Civil rights campaigners have applauded events in the US, where wide-ranging surveillance powers — held by the NSA — were repealed overnight, following a showdown in the US Senate.
Many powers enjoyed by the NSA and FBI were shut down at midnight US time, after pro-surveillance senators failed to pass through new measures to replace expired elements of the US Patriot Act, which included rights relating to government surveillance.
And while the expired provisions are set to be replaced later this week by another form of surveillance legislation — the USA Freedom Act — agencies such as the NSA will still have far less powers when it comes to collecting Americans' phone records in bulk.
Much of the public debate about NSA surveillance was triggered following the release of the Snowden documents in 2013, which revealed that the Patriot Act was secretly being used as a justification for the collection of the phone records of millions of Americans.
Significance of Surveillance Rollbacks
The significance of such moves in the US has been noted by civil rights campaigners, who have praised efforts to reduce surveillance and monitoring of the public by government agencies, who have subsequently been accused of abusing their powers.
Will this affect how GCHQ wholesale UK private data to NSA? https://t.co/gKTaBnH0Zc— thestreamguru (@thestreamguru) June 1, 2015
If the USA Freedom Act — which will reduce the powers of intelligence agencies in relation to the monitoring of bulk telephone calls — is as expected, passed later this week, it will be the first time since 1978 that there has been a rollback of NSA surveillance.
This has also increased calls for similar measures to be implemented in the UK and Europe, where recent scandals have brought the issue of government surveillance to the forefront of public debate.
Advocacy groups have accused Britain's communications agency — GCHQ — of abusing its powers in relation to data collection, while the agency was earlier this year found guilty of participating in an illegal information-sharing arrangement with America's NSA, which led to more calls for reforms to be implemented.
Commenting on a legal challenge to take GCHQ to the European Court of Human Rights over mass surveillance practices, Carly Nyst, Legal Director of advocacy group Privacy International said reforms need to be made to the UK's spying program.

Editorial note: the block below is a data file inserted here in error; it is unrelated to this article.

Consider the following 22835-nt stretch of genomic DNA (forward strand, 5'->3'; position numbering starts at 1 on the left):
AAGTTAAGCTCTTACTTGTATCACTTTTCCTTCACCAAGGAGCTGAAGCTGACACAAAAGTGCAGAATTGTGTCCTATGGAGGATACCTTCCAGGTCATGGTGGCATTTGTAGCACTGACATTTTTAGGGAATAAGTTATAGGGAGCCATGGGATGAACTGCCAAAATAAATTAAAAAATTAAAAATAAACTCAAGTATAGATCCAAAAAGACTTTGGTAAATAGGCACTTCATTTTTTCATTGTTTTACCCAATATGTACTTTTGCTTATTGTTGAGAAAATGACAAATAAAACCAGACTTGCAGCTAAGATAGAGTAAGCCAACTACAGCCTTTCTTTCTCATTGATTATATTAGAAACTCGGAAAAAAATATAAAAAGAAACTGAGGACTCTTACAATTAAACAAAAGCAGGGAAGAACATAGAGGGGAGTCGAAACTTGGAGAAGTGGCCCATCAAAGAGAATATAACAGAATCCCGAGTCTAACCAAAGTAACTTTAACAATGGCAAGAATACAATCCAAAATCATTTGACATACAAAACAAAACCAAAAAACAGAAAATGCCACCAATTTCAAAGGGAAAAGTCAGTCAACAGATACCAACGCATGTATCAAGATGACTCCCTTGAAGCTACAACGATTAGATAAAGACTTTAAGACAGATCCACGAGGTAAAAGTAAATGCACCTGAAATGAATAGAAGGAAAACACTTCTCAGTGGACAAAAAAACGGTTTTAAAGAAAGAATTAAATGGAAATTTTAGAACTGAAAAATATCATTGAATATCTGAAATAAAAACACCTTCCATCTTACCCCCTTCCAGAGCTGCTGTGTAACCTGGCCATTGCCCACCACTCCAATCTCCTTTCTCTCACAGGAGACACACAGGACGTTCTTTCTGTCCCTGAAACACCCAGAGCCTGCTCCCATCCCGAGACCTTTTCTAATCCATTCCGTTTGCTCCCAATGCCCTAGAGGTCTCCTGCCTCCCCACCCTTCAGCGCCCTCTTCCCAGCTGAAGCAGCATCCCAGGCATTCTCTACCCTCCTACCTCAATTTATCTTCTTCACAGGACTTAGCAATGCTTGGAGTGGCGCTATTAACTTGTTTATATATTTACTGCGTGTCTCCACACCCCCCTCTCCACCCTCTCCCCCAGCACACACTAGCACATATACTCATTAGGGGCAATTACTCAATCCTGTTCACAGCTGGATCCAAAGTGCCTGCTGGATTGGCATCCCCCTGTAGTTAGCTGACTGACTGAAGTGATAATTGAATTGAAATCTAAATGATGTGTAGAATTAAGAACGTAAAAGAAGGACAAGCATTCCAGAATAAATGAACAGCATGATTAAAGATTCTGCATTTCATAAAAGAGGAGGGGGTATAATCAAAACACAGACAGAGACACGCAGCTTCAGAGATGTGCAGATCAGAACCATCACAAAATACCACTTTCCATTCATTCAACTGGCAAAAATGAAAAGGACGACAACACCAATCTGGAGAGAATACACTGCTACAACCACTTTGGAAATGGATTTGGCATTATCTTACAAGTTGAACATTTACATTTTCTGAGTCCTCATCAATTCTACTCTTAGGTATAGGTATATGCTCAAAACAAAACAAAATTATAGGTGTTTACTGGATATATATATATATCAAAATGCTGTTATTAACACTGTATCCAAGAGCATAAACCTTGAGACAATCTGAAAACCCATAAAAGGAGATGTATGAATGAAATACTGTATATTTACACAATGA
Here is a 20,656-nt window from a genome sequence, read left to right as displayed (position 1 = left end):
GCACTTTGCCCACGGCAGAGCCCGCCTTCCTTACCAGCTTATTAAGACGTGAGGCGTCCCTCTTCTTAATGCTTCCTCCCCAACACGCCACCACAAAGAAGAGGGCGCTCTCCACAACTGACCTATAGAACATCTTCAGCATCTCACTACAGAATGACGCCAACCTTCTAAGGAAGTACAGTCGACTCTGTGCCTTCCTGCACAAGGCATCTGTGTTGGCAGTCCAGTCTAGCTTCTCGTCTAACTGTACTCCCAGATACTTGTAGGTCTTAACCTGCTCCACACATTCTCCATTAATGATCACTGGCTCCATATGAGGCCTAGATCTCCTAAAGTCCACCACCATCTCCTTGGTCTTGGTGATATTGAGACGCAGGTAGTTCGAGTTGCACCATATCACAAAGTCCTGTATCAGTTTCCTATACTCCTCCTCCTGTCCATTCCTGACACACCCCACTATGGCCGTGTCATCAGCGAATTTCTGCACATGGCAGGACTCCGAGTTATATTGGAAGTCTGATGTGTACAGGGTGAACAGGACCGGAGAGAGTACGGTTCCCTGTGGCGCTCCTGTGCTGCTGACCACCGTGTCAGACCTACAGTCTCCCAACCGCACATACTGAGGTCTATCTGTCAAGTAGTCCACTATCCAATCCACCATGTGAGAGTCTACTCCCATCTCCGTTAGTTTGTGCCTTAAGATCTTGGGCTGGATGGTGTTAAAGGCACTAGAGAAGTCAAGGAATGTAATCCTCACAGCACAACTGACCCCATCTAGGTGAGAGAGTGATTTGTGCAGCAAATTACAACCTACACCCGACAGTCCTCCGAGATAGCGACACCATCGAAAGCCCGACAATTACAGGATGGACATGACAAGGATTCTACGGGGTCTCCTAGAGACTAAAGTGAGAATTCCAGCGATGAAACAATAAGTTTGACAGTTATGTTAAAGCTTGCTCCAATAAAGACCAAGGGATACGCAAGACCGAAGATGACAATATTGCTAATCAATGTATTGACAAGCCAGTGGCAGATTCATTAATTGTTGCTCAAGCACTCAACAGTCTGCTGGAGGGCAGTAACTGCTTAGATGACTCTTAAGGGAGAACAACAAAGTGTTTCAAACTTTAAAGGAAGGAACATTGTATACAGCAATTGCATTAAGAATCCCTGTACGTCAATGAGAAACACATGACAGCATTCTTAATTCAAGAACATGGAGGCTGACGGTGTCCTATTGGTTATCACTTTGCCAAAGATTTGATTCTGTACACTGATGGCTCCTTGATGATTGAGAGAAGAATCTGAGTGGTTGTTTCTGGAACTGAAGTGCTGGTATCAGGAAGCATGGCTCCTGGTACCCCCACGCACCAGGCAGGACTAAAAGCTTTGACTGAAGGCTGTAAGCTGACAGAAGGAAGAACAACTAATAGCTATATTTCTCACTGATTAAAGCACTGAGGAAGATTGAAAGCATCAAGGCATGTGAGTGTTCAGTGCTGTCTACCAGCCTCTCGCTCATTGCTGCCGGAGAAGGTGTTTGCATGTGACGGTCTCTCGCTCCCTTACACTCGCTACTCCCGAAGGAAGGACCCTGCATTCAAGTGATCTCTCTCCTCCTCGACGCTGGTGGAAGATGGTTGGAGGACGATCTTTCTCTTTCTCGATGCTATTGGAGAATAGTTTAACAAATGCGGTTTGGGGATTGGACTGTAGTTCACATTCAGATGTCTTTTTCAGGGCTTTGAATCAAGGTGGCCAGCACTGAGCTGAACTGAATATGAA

"Mass surveillance is a violation of our fundamental rights. Intercepting millions of communications every day, and secretly receiving millions more from the NSA by the back door is neither necessary nor proportionate."
Meanwhile in Germany, Chancellor Angela Merkel has been under extreme pressure of late, following claims that Germany's BND helped the NSA spy on a range of European governmental and business figures.
The Euro Impact: Similar Rollbacks or Increased Powers?
Following the recent scandals involving European spy agencies and the overnight developments in the US, there have been calls for similar measures — reducing the power of agencies — to be implemented in the UK and Germany in particular.
However, these suggestions of a rollback in surveillance are at odds with proposals in Britain, with David Cameron's Conservative party putting forward plans to introduce new measures, giving law enforcement agencies more powers to collect and process communications data.
Nick Williams, Amnesty International's legal counsel said:
"The UK government's surveillance practices have been allowed to continue unabated and on an unprecedented scale, with major consequences for people's privacy and freedom of expression.
"This industrial scale mass surveillance makes it increasingly difficult for organizations like Amnesty International to carry out human rights work. It is critical that we are able to seek and receive information of public interest from our confidential sources, free from government intrusion."
However, despite the hope that the US developments will lead to similar measures, there are also fears that European agencies may now be forced to increase their surveillance measures, given the restrictions placed on the NSA.
This has led to suggestions that agencies such as Britain's GCHQ may be looking to bulk up their services and powers, via the Investigatory Powers Bill, in order to expand monitoring practices.